It's about deforestation and capitalism. Nice message for the kids I suppose. And enjoyable too. I'd recommend to any kids. There wasn't much in there for adults but I liked it. Not as good as Despicable Me either. I don't know.. I liked it. Watch it if you want? :S
A nice, cute short movie with an environmental message. It didn't last long enough or have sufficient character development for me to be that interested in this film as an adult; maybe as a child I would have appreciated this more. But it was still a well-animated movie with good flow, a few endearing moments, and nicely-designed landscapes.
I was a big fan of The Lorax from the 70's when I was younger, so I was kind of enthusiastic about seeing a remake at first. But I ended up never seeing it in theaters and I finally just got around to seeing it with my nephew and niece yesterday.
There really isn't much to say about it. The animation looks good, and the voice acting is all right. I just wasn't feeling the same enjoyment from it as I remember the original. Maybe I need to revisit that to freshen my memory. I remember it being pretty effective in making the viewer feel very sad for the animals and the Lorax, but this was a little too shiny…
No entiendo por qué a muchos de mis conocidos no les gustó. ¡A mí me encantó! Aprecio mucho el trabajo de Dr. Seuss, un genio de su época con validez incluso hoy en día. La manera en que presenta ciertos temas de importancia para la vida humana no podían ser mejores para el entendimiento de cualquier persona, desde un niño hasta un adulto, y siempre creando personajes entrañables (el Grinch, el Gato en el Sombrero, Horton y, en este caso, el Lorax).
La animación de Ilumination Entertainment en esta película es espectacular, tanto en movimientos como en texturas. La historia está muy bien desarrollada, y tiene diversos temas que el público debería tomar en cuenta (no sólo los niños); el…
Sing Song and Once-lers and Corporate Greed, This Flick Is As Shallow As A Ratty Old Thneed
Of all of the peeves I keep as pets, there are three that drive me up the wall. Cotton balls, that dopey ZZ Top song currently playing on the office Spotify and the excuse, “Relax. It’s only a kid’s movie.”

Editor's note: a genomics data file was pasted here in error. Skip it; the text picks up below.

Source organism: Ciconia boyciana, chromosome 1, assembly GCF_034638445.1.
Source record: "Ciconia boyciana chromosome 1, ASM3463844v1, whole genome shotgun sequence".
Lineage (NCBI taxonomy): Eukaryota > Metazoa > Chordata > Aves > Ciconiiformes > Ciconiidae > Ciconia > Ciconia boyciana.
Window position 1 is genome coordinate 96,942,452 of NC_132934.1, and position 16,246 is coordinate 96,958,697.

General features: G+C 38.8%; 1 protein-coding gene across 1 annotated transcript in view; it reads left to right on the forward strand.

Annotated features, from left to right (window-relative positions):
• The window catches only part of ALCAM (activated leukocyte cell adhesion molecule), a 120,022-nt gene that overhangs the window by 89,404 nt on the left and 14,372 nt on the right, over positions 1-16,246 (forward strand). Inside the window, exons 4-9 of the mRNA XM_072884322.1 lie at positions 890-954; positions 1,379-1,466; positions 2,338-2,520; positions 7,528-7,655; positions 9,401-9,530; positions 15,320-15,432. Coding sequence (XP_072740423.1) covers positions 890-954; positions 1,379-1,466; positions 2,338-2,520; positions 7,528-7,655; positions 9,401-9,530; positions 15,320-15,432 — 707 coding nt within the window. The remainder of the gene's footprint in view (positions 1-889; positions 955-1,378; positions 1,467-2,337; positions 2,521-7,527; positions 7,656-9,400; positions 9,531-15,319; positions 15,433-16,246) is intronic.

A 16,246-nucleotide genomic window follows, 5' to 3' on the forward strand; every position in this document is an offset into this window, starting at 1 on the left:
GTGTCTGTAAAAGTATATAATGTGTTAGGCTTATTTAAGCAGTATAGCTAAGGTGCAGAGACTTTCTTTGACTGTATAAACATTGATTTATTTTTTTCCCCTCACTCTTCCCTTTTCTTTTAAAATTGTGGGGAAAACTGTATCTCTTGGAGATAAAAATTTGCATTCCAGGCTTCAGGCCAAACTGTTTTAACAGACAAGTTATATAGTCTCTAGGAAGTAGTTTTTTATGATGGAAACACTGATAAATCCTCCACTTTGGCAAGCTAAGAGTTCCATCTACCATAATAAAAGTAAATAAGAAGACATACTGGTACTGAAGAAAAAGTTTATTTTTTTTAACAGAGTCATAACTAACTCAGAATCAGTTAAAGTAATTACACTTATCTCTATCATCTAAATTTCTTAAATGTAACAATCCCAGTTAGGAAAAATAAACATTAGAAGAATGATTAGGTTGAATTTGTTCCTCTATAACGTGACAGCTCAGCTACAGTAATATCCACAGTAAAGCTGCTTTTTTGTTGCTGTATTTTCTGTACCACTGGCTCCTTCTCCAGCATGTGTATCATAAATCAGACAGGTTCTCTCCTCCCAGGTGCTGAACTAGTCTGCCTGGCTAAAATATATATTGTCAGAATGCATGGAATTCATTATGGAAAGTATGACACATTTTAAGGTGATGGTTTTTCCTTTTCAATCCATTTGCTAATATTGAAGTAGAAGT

Sorry, John Q. Public. In the immortal words of Jules Winnfield, “Allow me to retort.”
Films designed for youngsters too often get a pass from the critical community. When we see sloppy writing, poor direction and hyper-caffeinated animation, we assume we’re too old to enjoy it. The film is not for us. When we like a kiddie flick, our comment is, “A children’s…
Definitely one of my favorite films. I've owned this one for a while-- got to see it in 3D in the theatre, which was most impressive for the landscape scenes. (I've also watched it many times since, as you could imagine.) Story could have been better, I think, and it definitely had its weaknesses... but the animation is, excluding a few scenes, flawless and just... aaahhh those landscape shots!
(List of grievances off the top of my head: Zac Efron, O'Hare, some of the scenes in Thneedville, the few scenes where the words don't match up to the animation, how they cut out Traveling Madness...)
... though I did really love some of the more subtle details that I notice…
Es un colorido y melódico modo de pasar unas horas, pero no llega a ser épica y su mensaje clásico: de que se debería regresar a un estado anterior y mejor.
Me gustó que no hubiera grandes protagonismos, aunque me pregunté por qué existen si no son relevantes, incluyendo a el mismo Lórax.
Me agradó que no hubo increíbles malvados que hay que eliminar como en película de hadas, sólo gente equivocada.
Aunque trataron el tema del daño a un ecosistema, no dejaron la fantasía afortunadamente. Por ejemplo, había peces en la tierra conviviendo con las únicas otras dos especies, el oso y los patos; los mismos árboles eran de un diseño novedoso.
De esa fantasía que no dejaron también…
moral of the story: marshmallows are dangerous.
Well, it's nicely animated, but I'm just not a fan of Hollywood stretching these small Dr. Seuss books into feature films.